"morocco" Discussed on 710 WOR
"And from Morocco we have is a forty five year old man he lives half his life in Morocco half in New York he's married his wife and child live in Morocco a year ago he had a seizure in New York use vice have surgery went home to Morocco to be by his wife and child he then has come back and he's got always follow up one of the biggest hospitals in New York so famous well they're getting an MRI is of the MRI showing progression of this brain cancer and he has the documents but the doctors of this big hospital offered him no options no treatment no options so what did we do we sat down got the history exam of the patient got the scans reviewed the scans and this is what we do we treat patients with brain tumors brain cancers he has a cleo model this is the kind of work we do we're able to target the tumor without hurting the healthy brain in general we have high success rates in controlling the tumor where we attack were the first to New York with brain radiosurgery when all the other hospitals and facilities and doctors but standard treatment for brain tumors and brain cancers is okay one doctor saw that pin point precise treatment was more appealing often more effective less side effects with no cutting no bleeding no pins of the head and was picked up by the dentist who comes to us of sixty one with gastric cancer had three years of chemo which never worked and our as a fistula in his stomach is a mass the stomach with the error in it from the cancer and from their treatment in three years of chemo which still are worth the cancer Kaplan progressing and he got more and more chemo the chemo didn't work and then they got more and more came of the people that are working got more more father the game from standard type radiation and resulted in and says to hole between the cancer and the stomach so he came to me wanting a fresh second opinion this is the work that we do we treat people was gastric cancer stomach cancers even if it's traveled elsewhere this man a stage four cancer our success rate in treating gastric cancers is about ninety percent where we aim to being with us in the stomach or the lymph nodes or the liver this is the work that we do every day this why were the first in America with stereotactic body radiosurgery I would have a sixty nine year old woman who has breast cancer with distortion of the breast of ten centimeter mass with cancer travel to the bones wishing only our treatment we try this mass in the breast which to store the breast of eight through the net Paul Richard the breast cancer Richard the cancer of the bone and now she is in remission she tried concoctions and vitamins for a long period of time they do and to work she refused chemo she refused surgery and really surgery would've helped her very much she received our focus beam radiation for advanced cancer of the breast and in the spine and is now in remission fully functional doing well happy about treatment but I'm such a leader men we have lots of information to send you you can call us at two one two choices that our day or night you can come into our office our phone number to get information or make an appointment is two one two choices two one two two four six forty two thirty seven.
"morocco" Discussed on Zero To Travel Podcast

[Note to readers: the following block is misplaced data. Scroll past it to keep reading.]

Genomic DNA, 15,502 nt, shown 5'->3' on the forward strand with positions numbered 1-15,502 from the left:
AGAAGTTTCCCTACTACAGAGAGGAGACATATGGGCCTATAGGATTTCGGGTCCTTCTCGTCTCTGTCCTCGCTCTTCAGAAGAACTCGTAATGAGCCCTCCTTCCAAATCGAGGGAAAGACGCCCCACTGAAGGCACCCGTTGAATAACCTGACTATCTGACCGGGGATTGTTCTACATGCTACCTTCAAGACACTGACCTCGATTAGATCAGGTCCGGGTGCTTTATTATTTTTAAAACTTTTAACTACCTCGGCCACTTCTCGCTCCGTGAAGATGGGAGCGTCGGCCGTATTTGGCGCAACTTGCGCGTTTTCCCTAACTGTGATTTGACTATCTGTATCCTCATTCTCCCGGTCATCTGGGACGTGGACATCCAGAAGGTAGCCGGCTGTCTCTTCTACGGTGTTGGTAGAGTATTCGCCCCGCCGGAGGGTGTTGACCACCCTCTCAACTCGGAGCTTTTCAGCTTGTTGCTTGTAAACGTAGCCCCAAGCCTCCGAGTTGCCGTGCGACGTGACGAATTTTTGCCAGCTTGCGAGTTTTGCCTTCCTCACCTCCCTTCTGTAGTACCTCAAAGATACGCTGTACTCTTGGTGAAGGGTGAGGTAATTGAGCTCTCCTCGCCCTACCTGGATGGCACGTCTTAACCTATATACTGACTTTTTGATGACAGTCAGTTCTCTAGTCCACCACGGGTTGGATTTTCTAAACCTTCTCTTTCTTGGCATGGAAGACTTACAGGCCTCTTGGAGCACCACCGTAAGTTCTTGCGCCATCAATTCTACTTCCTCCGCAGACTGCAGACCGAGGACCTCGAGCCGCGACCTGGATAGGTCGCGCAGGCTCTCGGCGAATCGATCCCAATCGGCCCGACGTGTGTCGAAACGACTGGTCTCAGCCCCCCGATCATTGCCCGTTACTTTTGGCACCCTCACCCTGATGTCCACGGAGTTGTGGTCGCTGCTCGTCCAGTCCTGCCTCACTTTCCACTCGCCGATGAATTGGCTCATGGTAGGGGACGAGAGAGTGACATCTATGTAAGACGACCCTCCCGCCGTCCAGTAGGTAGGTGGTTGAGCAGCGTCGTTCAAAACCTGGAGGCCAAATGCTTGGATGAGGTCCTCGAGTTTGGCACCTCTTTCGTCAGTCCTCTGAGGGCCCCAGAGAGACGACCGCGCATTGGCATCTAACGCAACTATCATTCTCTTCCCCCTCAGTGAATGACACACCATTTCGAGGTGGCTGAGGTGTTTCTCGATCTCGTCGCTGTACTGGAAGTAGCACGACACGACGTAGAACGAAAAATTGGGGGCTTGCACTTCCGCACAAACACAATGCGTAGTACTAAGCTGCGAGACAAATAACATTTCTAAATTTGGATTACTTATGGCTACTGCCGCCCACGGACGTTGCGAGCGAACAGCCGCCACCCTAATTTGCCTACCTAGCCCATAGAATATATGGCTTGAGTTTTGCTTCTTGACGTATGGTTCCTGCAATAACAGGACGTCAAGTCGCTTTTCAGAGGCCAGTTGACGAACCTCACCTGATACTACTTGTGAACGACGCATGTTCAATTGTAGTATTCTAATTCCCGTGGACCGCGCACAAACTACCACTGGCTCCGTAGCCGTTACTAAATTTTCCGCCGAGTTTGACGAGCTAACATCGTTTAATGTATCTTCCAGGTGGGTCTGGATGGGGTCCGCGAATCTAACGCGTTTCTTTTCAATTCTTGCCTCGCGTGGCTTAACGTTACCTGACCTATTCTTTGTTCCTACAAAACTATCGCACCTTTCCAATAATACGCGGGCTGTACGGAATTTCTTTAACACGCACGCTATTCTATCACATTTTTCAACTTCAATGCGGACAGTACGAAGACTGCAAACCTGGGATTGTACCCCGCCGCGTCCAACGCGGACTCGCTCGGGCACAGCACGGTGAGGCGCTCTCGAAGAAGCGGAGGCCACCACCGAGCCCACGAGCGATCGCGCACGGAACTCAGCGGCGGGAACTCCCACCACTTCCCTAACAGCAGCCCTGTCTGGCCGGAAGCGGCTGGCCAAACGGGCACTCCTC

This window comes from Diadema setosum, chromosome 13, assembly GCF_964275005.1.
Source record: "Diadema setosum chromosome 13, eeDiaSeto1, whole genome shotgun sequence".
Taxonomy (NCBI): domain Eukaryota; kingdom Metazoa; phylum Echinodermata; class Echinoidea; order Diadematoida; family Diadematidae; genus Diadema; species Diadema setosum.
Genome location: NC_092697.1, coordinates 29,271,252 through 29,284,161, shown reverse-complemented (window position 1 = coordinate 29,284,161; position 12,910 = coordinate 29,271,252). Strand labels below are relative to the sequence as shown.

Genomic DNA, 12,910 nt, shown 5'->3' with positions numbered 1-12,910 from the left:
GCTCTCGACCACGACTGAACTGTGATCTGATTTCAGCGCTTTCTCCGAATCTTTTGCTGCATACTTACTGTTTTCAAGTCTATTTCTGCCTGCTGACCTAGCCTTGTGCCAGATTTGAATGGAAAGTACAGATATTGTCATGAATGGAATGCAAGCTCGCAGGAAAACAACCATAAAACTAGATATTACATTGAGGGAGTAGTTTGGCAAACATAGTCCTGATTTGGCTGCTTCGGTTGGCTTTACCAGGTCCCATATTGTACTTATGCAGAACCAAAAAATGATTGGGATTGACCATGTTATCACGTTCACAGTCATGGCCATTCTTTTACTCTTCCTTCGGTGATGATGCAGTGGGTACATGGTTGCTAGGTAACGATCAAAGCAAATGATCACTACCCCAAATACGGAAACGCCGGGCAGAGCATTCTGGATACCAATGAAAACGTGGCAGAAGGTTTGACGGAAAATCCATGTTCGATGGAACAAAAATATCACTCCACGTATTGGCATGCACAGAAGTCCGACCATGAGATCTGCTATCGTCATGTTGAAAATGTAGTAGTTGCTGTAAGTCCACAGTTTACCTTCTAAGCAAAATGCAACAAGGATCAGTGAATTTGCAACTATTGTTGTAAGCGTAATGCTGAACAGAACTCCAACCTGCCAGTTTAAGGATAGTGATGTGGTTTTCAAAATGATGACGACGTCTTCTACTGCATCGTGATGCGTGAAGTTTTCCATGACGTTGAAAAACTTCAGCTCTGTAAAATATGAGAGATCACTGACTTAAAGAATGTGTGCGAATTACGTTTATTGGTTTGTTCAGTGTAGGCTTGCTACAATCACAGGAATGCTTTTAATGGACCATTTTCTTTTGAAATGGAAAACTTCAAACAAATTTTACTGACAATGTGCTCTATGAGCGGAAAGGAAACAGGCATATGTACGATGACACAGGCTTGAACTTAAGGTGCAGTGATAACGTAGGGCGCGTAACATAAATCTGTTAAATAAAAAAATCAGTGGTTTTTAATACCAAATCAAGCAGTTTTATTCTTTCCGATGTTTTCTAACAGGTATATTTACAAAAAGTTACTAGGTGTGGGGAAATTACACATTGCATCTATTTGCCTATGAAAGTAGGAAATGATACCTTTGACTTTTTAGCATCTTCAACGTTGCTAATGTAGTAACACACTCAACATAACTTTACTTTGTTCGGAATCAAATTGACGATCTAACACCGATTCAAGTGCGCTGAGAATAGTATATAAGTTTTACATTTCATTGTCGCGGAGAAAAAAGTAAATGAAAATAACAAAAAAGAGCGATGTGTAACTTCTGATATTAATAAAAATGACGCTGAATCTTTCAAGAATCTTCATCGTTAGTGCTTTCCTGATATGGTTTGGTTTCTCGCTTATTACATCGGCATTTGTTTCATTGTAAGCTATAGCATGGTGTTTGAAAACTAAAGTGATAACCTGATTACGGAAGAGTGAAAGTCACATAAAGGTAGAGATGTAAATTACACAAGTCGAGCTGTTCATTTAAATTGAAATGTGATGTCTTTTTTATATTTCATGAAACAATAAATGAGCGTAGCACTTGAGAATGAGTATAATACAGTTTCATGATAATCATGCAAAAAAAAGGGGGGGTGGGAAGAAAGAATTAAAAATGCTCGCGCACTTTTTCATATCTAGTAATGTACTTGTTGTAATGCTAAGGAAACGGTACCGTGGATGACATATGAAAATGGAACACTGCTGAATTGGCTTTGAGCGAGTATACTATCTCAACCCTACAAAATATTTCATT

"But the reality is probably like I would probably get pulled over in arrested for driving with kids in the back of a truck without seatbelts or something. It's just not that way. Absolutely. But reality is probably your kid. It'd be on his phone taking it. Yeah. Right. Well, I mean, these are the things that kind of come up when you're a paradise. This is something that because we're trying to as we're limited in France trying to get also not only the American traditions. But also, as you know, I'm Rockin traditions kinda in our in our daily lives, really. But just kind of in our in our in our I guess our day to day. And so it is tricky kind of navigating that sometimes, you know. And it is hard to figure out like where he's going to get that bit of America where he's going to get that. But a Moroccan Nata rocking kind of. That bit of, you know, the kind of French culture as well that are all going to kind of wrap up into you know, what he grows up experiencing out, which is why two nights ago, my wife, and I viewed mister Rogers neighborhood was an episode from nineteen Eighty-one because she had never seen mister Rogers before. 'cause they don't have that intangible Morocco strangely F, and I grew up with Mr. Rogers, and I was like, you know, I kind of want my son to grow up with mister Rogers to Mr. Rogers is a good guy. It's actually, you know, you learn so much about the world at a quick side note this episode from nineteen eighty one from nineteen eighty one they were talking about electric cars. I'm this drawn. Okay. What's taking people? As so longer. That thing. But these are the things like early on where you're gonna kinda get your child. You know, what would you miss? What do you want to include at the same time? What are the kind of crappy parts about your childhood that you wanted to take out of there, you know, or the parts about the culture that you as he became an adult. You realize probably for the best. You know, we could talk about the over commercialization of Christmas and stuff like that. Which is happening right here in France as well. Here's well. But you know, you're not missing out on that. Yeah. I'm missing out on that. Right. They do a good job of brainwashing. Them early on. He knows all about up and allow. So, but you know, what can you do to curb that a little bit? And then. I'm just in terms of you know, I'm sure Norway has their own kind of winter traditions. You know, here they have there's, but how do you explain to a kid early on like now, this is what we do here..